• Do not weigh yourself (you already know you’re more than you should be because you are wearing the ‘couch potato sweat-pants’)

If you continue to do this for a few days, a pattern will start to emerge. You will get emotional, so have a box of kleenex handy. It is not pretty to look closely at your downfalls, or how many you have. Study them and learn from them. These are the things you do to fill the void in your life, the excuses you keep using to avoid being healthy, and this is the pattern you will fall back into when you fall off the wagon. Awareness is key. You may even stop yourself from falling on occasion–boost to the ego! You’ve probably discovered some of your emotional issues along the way, and this will further aid in your awareness.

How many times have you sat down to eat without any distractions? I’ve been doing this on and off for a while now and I can tell you, it is just as enjoyable, if not more so, to simply eat your food as it is to be watching a show while eating. Only now, you will be conscious of what you are filling up on. Once that happens, your choices at the grocery store begin to change. Your awareness has grown. You feel better physically, mentally, and emotionally when you’ve eaten something healthy. In a sense, healthy food can be comfort food also. Comforting because you don’t feel like crap afterwards.

This plan of action will jumpstart your self discovery and hopefully lead you to some conclusions on what you need to do to make some changes. Again, keep starting over, however many times you need to. I start over all the time.


Any other suggestions? Comments are always welcomed and encouraged!

Bad Man Comes (Part 3)

Bad Man Comes (Part 1)

Bad Man Comes (Part 2)

The early morning was gray, dreary. Daylight was just beginning to throw shadows over Wooster. The heat and mugginess oozed onto the new day like thick syrup on a stack of pancakes. The motel door stood open. A black sports bag sat unzipped at the foot of the double bed. A black t-shirt and dark navy jeans, folded to perfection, lay on the bedspread next to the bag. Black socks were positioned atop, followed by a pair of brightly striped, boxer briefs.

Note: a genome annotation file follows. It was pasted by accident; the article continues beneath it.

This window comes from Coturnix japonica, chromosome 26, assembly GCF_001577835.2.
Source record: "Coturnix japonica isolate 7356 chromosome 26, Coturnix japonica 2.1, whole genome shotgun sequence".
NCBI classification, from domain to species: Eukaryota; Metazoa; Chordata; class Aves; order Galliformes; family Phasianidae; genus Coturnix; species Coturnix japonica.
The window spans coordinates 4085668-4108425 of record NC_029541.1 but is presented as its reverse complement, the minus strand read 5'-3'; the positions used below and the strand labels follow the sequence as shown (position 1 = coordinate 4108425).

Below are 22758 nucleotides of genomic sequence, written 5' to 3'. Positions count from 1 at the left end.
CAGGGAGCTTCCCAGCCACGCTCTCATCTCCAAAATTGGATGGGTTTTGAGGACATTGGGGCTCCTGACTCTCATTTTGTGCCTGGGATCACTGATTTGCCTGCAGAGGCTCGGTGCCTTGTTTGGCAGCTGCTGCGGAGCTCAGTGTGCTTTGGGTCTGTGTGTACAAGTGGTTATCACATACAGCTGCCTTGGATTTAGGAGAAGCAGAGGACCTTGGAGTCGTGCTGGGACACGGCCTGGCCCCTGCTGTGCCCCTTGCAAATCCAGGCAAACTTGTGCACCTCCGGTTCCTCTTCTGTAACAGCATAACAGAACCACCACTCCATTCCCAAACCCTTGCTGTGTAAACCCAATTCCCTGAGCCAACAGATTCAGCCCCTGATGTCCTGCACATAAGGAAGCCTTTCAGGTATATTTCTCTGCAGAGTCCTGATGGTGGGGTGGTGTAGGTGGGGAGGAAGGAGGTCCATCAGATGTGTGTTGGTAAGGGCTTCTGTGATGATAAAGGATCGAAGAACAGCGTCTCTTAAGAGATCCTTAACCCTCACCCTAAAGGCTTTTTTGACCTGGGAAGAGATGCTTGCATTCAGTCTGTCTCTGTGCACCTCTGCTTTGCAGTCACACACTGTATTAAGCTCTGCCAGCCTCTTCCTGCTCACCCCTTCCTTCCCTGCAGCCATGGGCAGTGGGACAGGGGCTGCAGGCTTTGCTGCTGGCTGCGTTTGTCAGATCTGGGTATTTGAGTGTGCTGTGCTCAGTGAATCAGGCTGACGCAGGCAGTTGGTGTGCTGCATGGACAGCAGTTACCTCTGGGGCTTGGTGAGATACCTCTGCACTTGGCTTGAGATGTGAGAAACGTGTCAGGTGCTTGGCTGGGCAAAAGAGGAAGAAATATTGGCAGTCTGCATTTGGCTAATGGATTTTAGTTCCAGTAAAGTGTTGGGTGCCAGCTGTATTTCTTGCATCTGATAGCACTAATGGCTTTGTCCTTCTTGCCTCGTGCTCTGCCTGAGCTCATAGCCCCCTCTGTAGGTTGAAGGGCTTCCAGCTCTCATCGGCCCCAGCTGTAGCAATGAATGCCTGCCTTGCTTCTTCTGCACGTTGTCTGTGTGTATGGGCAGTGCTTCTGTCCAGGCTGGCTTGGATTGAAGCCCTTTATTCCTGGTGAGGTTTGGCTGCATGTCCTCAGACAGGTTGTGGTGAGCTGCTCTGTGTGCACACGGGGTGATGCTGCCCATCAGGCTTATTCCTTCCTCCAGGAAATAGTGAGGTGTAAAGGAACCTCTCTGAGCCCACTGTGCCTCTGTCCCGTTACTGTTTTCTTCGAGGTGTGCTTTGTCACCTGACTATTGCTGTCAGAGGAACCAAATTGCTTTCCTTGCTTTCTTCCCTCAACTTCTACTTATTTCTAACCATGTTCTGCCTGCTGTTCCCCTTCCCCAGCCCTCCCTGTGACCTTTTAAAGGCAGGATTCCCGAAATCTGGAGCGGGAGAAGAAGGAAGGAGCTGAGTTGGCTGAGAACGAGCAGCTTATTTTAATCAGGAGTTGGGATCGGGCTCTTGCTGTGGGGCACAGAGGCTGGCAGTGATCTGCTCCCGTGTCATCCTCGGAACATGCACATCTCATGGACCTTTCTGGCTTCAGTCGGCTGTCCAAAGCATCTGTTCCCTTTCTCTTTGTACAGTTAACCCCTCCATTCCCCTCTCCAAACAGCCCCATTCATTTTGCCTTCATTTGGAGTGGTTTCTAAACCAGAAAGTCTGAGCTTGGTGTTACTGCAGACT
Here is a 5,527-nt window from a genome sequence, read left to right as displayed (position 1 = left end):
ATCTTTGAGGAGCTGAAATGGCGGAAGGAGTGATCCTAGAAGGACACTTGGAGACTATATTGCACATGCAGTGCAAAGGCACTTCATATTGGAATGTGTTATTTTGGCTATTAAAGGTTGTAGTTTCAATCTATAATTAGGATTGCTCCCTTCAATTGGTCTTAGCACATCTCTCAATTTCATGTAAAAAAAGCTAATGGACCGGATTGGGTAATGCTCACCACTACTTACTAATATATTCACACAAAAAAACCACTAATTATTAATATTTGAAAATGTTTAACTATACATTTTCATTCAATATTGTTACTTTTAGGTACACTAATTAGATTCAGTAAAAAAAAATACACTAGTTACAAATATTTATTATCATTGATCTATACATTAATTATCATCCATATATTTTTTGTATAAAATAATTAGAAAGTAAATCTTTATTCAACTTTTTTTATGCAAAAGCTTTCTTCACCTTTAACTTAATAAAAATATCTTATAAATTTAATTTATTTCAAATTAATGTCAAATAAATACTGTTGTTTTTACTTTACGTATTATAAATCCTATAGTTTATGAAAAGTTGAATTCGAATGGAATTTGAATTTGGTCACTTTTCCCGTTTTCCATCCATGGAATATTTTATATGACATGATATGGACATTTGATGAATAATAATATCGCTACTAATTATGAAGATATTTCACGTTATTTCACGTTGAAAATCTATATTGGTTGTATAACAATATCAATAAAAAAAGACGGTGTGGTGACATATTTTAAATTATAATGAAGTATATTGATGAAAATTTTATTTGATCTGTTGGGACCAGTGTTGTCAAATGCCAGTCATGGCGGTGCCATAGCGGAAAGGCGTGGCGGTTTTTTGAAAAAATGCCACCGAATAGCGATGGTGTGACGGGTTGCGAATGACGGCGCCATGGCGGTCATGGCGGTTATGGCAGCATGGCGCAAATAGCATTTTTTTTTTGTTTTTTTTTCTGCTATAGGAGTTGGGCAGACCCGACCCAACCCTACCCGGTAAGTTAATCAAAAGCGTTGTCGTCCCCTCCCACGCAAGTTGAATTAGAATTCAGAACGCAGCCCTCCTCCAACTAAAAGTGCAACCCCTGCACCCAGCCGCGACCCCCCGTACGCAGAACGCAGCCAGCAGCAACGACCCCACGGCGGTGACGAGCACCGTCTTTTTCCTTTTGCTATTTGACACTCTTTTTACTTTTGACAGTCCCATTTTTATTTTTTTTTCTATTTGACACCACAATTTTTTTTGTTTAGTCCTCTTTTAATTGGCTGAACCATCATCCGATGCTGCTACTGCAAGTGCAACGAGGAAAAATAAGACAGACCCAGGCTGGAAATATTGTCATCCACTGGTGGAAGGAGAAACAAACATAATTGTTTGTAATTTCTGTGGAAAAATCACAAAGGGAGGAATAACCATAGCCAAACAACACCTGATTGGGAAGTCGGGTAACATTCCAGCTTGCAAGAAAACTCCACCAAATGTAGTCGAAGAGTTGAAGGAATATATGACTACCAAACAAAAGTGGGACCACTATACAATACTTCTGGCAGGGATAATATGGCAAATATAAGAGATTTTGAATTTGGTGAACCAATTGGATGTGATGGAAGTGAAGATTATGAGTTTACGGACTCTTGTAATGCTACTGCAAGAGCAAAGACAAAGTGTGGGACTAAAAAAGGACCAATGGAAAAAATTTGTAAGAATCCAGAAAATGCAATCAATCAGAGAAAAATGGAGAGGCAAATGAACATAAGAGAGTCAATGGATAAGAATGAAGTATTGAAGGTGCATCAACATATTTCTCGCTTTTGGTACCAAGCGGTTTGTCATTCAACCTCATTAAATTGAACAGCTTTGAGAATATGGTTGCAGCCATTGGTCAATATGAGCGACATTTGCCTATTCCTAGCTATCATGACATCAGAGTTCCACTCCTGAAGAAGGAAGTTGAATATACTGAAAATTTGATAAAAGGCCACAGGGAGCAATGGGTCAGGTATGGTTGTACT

red victory judge motorcycleA brief case rested open on top of the dresser, showing a laptop, a stack of photos, and a couple of power cords. Tucked in the pocket was an unopened packet of Wrigley’s spearmint gum, two pens, and an inexpensive journal. An iphone rested in darkness along side the case. A worn, brown, leather wallet had been tossed onto one of the pillows. It was stuffed so full that dollar bills had pushed their edges and corners out. On the small table next to the window, a box with two almond granola bars, and two bottles, one orange juice and one water, lay in wait. On the chair was a red helmet to match the red Victory Judge parked outside.

He rode into Wooster one week ago so that he would have a chance to look around, prepare himself for today. This was going to be a special day, one he’s waited years for. The excitement was almost too much, sleep was not an option last night. Turning that thought in his mind, he felt his muscles tense. No matter, it had to be done today.

Grunting, he moved to close the door, as there was no relief from the stagnancy. Taking a deep, cleansing breath, his thoughts turned to Silvia. “Dear, sweet, vile, bitch,” he said. Humming a verse from the song, ‘The Last Carnival’, he turned the shower on cold and began to undress, folding each item before placing it neatly on the counter. A quick intake of air, goose flesh instantly visible; he embraces the cold shower.


Sitting on my bed, unable to sleep, I pick up the envelope from my nightstand. I haven’t opened it yet, but I’m sure I know what’s inside. He’s sent these before, pictures of me at grocery stores, at my job, and once coming out of my house. I wonder why he watches me instead of approaching me. It’s like a game of cat and mouse. As soon as I see the photos, I pack up and leave. He taunts me, allows me to get away, just so he can chase me again. “Sick bastard,” I said, shaking my head and wondering what I ever saw in him in the first place.

I use the very sharp letter opener, that I keep in the nightstand drawer, to slice open the envelope. A picture of me walking to work, and a picture of Bruce and I sitting together at the front desk of the warehouse. I sensed his arrival, my refined intuition has been working overtime. I don’t know why I wait for confirmation. In the beginning, nearly twenty years ago, the moment I had any inkling he was near me, I would take off. Maybe I’ve grown accustomed to his ways. Maybe I’ve become too comfortable, playing his game. I’m not sure how ready I am if he decided to full on attack me. I’m tired, completely worn out from all the running, the looking over my shoulder.